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Ethics: Emergencies and Obligations - Part 2 - Emergencies in Context

Ethics is not a deductive science. (On this, Hume was right. But I am intentionally bypassing that debate, it's not germane to my purpose.) In my inductive understanding of ethics, the difference between emergency circumstances and metaphysically normal circumstances is very important.

The purpose of ethics is to guide us in answering the question "what should I do?" throughout out lives. It is the nature of inductively-derived knowledge that it is valid within the context from which it was discovered. In a sufficiently different context, it may not apply.

This is important to remember when considering ethics. The overwhelming bulk of ethics is concerned with and is derived from the metaphysically normal circumstances under which the overwhelming majority of our lives are spent.

Emergencies are quite unlike metaphysically normal circumstances. An emergency is a situation where human survival is imperiled. Emergencies are atypical — if great peril were common, lifespans would be short indeed. Because emergencies are rare, most people do not spend much time thinking about the ethics of emergency situations, and are easily tripped up by persistent questioning along those lines. People attempt to apply the ethics of everyday life to situations that threaten life, and easily reach conclusions that they are uncomfortable with.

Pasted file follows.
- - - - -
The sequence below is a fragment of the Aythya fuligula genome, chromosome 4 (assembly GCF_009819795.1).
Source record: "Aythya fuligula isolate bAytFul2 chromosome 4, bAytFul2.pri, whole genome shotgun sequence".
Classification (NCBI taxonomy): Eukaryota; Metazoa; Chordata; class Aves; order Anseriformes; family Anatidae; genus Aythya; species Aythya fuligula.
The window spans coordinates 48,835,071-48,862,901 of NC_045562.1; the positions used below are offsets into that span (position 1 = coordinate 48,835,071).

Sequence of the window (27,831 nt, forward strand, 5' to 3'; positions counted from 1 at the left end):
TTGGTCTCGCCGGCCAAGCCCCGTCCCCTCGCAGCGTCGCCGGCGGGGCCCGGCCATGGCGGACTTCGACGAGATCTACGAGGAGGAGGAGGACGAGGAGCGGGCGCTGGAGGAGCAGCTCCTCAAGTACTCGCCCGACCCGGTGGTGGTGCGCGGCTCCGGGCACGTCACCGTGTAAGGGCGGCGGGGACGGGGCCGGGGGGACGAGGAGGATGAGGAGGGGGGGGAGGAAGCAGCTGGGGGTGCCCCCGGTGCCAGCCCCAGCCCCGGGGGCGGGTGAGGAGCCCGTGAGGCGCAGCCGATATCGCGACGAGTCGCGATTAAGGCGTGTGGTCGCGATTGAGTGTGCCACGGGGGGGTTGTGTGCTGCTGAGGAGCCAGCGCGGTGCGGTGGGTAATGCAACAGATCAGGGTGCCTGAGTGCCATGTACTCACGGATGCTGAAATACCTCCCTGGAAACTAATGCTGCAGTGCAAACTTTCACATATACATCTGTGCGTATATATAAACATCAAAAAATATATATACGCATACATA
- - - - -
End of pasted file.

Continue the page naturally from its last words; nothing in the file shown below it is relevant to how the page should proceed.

Questioning about so-called "lifeboat situations" is typical in philosophy classrooms, and is used to plant doubt in students' minds to make room for the professor's ideas. This is a monstrous practice, and a pedagogical error. Students should not be learning that their preexisting ethics are incomplete — of course they are, that's why they're in class — they should instead be learning that emergencies are a fundamentally different context than regular life, combined with a guided explanation of inductive ethics and the resulting comfort with the fact that ethical principles are contextual and therefore may need to be modified to be applied to a different context.

(Aggressive lifeboat questioning is also dangerously close to purely arbitrary questioning, which on principle should never be answered. Care should be taken to introduce real, historical examples of emergencies, with context, and questioning should be based on reality.)

Failure to recognize the contextual basis of ethical principles leads to dogmatic and deductive application of those principles beyond their appropriate scope. Libertarians are particularly prone to this error because they are predisposed to think in terms of basic principles. For example, "if stealing and trespassing are wrong, but you were caught unprepared in a blizzard, would you break into a cabin to wait out the storm, eating the food inside?"

A reflexive application of property rights is not appropriate in this case. The reason property rights are important in normal circumstances is that they're the essential means to sustain one's life through productive work. In the blizzard emergency, "respecting" property rights would create the opposite outcome — you would die of exposure.

Property rights are a tool to sustain your life. There are contexts in which they do not serve that purpose, and that's important to know. You should not use a tool in circumstances where it's unsuited for your purpose.

I want to state a useful ethical guide, but without going through all the reasoning to justify it. (Please forgive the jump.) Your life is your ultimate value, and if you ever believe that your morality obligates you to die, your morality is wrong, or misapplied.


Tiny Island